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Minnesota Legislature

The tax bill cometh – and the governor will need to act on it

Rep. Paul Marquart, chair of the House Taxes Committee, describe provisions of the omnibus tax bill during special session floor debate May 25. Photo by Paul Battaglia

Yes, but how are you going to pay for it? That question gets asked whenever anyone suggests something new the government should do.

Well, the House went a long way toward explaining how all of this year’s bills will be funded when it passed the omnibus tax bill 74-54 early Saturday. The bill, sponsored by Rep. Paul Marquart (DFL-Dilworth) and Sen. Roger Chamberlain (R-Lino Lakes), was later passed 52-15 by the Senate with little discussion.

“This tax bill provides significant tax cuts for hard working Minnesotans who struggle to raise a family, pick up their prescriptions, pay off student loans, make the property tax payment, or afford the basic necessities that allow them to thrive,” Marquart said in a statement. “This bipartisan compromise creates a fairer tax system that invests in families, seniors, farmers, and small businesses.”

The bill would make several changes to tax policy, pulling the state into almost full conformity with the federal Tax Cuts and Jobs Act signed into law in late 2017. It would change the starting point for calculating individual income taxes from federal taxable income to federal adjusted gross income. It would also double the standard deduction, which the Department of Revenue estimates will inspire 92.5 percent of Minnesota filers to take the standard deduction.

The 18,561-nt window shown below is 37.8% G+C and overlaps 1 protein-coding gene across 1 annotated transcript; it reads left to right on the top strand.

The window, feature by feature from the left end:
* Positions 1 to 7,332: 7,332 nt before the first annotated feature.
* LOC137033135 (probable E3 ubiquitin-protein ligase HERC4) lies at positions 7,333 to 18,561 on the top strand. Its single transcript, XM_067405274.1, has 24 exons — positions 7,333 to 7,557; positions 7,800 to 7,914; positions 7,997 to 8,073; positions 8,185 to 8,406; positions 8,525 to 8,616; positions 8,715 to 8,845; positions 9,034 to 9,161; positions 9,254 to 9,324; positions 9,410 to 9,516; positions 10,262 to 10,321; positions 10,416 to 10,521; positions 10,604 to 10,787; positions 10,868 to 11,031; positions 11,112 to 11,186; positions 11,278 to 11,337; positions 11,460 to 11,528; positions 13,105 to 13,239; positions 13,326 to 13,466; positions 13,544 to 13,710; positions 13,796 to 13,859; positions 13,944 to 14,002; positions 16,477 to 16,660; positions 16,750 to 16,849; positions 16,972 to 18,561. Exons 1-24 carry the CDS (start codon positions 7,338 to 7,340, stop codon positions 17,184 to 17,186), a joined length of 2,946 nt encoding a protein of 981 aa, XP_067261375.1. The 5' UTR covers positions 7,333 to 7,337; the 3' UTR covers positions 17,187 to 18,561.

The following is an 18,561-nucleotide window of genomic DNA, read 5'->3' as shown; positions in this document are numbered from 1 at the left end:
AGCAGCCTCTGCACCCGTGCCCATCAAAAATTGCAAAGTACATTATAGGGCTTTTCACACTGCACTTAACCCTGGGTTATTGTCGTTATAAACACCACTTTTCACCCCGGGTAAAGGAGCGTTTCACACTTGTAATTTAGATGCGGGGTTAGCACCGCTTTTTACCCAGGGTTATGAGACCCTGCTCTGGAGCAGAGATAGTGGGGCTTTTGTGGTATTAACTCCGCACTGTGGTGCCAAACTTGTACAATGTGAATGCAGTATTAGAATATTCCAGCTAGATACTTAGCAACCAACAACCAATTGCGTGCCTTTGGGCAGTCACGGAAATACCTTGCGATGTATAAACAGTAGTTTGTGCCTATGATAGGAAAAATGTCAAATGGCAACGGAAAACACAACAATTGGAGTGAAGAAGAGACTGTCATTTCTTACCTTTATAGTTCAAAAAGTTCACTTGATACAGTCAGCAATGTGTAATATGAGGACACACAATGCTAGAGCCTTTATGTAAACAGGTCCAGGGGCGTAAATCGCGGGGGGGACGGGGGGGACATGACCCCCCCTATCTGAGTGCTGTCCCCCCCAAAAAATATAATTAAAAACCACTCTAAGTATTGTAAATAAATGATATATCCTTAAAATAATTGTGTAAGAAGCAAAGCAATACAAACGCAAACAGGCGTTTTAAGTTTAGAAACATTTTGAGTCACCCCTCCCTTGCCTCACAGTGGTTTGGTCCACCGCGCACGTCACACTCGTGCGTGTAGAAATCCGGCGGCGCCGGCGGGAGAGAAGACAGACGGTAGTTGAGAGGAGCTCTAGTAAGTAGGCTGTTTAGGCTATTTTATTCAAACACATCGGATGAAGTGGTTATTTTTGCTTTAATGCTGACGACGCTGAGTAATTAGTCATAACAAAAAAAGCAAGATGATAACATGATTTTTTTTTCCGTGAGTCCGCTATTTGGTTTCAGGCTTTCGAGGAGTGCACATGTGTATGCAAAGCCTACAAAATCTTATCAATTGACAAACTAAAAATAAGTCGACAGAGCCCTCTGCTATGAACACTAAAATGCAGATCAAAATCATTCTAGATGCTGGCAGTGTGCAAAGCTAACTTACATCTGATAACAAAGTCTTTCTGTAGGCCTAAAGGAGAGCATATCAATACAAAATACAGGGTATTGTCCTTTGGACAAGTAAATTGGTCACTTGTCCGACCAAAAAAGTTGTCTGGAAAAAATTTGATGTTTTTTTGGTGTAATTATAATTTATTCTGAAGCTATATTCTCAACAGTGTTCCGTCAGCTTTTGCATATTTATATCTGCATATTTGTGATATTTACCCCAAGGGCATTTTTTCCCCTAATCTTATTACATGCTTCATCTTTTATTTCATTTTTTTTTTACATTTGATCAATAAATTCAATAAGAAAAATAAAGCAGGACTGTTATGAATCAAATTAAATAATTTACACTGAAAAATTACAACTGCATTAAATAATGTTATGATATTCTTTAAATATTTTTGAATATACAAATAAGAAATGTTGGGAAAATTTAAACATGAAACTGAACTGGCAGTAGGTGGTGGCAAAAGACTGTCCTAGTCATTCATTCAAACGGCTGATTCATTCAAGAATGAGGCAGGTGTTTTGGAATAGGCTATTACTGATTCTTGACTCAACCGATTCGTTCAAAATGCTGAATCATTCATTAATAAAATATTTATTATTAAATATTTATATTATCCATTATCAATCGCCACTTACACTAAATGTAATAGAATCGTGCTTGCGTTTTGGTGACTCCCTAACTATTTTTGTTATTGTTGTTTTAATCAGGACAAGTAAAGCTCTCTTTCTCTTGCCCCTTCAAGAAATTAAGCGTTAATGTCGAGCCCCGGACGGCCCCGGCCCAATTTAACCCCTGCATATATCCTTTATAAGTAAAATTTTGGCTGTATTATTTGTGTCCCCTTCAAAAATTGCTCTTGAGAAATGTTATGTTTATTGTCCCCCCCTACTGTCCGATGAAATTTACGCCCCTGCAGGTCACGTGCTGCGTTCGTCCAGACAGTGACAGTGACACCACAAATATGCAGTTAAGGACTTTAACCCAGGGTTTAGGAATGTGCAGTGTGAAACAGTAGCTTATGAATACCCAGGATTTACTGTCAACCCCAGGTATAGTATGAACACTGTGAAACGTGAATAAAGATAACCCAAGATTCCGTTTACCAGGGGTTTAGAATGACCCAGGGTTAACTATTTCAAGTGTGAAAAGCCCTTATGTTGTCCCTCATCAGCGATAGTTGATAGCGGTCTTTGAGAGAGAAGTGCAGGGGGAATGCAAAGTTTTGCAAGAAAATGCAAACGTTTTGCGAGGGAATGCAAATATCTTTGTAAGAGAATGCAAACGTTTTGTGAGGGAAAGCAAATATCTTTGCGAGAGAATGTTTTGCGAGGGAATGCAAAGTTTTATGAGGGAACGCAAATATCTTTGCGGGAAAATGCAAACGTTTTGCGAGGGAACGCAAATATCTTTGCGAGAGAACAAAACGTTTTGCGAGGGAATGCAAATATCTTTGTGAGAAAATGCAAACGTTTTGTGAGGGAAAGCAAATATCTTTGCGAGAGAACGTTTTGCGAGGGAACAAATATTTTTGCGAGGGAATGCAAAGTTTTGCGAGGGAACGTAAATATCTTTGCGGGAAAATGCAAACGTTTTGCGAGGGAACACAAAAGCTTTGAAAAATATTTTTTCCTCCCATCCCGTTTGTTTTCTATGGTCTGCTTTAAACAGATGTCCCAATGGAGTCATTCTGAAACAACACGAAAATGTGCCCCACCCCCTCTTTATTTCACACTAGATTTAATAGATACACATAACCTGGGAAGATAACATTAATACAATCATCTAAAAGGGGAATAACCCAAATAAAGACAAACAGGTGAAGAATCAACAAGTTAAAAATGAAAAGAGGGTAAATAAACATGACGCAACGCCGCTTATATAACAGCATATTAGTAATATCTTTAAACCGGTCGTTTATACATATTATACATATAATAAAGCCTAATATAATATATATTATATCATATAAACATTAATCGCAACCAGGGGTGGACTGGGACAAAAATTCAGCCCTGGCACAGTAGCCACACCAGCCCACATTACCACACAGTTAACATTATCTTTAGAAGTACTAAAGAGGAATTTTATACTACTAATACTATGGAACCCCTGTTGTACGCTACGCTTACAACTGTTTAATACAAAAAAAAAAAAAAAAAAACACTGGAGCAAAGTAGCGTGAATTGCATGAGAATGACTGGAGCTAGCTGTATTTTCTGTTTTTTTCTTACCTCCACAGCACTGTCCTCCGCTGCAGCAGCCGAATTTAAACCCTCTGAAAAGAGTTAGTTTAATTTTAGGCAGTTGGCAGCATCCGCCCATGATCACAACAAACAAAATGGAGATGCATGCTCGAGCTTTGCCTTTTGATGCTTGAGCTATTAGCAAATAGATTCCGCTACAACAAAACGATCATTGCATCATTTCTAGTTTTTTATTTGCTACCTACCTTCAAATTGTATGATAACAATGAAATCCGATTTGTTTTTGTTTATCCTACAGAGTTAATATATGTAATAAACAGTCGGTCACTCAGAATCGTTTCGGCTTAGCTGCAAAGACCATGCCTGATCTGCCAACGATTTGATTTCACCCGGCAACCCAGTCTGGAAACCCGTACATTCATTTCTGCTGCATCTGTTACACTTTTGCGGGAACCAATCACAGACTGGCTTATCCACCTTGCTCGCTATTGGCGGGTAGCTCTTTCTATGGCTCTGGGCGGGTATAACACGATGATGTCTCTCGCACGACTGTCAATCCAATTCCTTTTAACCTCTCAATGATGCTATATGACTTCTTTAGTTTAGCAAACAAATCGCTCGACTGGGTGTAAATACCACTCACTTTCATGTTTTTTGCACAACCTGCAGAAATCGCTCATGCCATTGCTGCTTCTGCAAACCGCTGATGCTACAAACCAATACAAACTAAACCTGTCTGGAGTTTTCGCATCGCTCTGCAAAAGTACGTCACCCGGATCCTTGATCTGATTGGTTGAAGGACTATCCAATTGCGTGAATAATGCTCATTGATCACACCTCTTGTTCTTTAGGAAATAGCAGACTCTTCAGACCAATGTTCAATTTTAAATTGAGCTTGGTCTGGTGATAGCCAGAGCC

Also in the bill is a reduction of the second tier income tax rate from 7.05 percent to 6.8 percent, making it the first income tax rate cut in the state since 2000. The second tier refers to incomes of individuals making between $26,521 and $87,110, and married couples filing jointly who make between $38,771 and $154,020.

It would also increase the Social Security subtraction. The Working Family Tax Credit would become more widely available. And, with credits, the income level at which filers would pay no income tax would rise to $32,900, the third-highest “zero tax” level in the country.

[MORE: View the spreadsheet; bill summary]

The 2 percent health care provider tax was set to expire at the end of this year, but the bill would renew it indefinitely at a lower rate of 1.8 percent. The tax helps fund medical assistance programs, including MinnesotaCare, for those with lower incomes.

The statewide commercial-industrial property tax levy would be reduced under the bill. And it includes increases in Local Government Aid and County Program Aid, as well as gives the green light to several local option sales, lodging, food and beverage taxes approved by voters in referendums.


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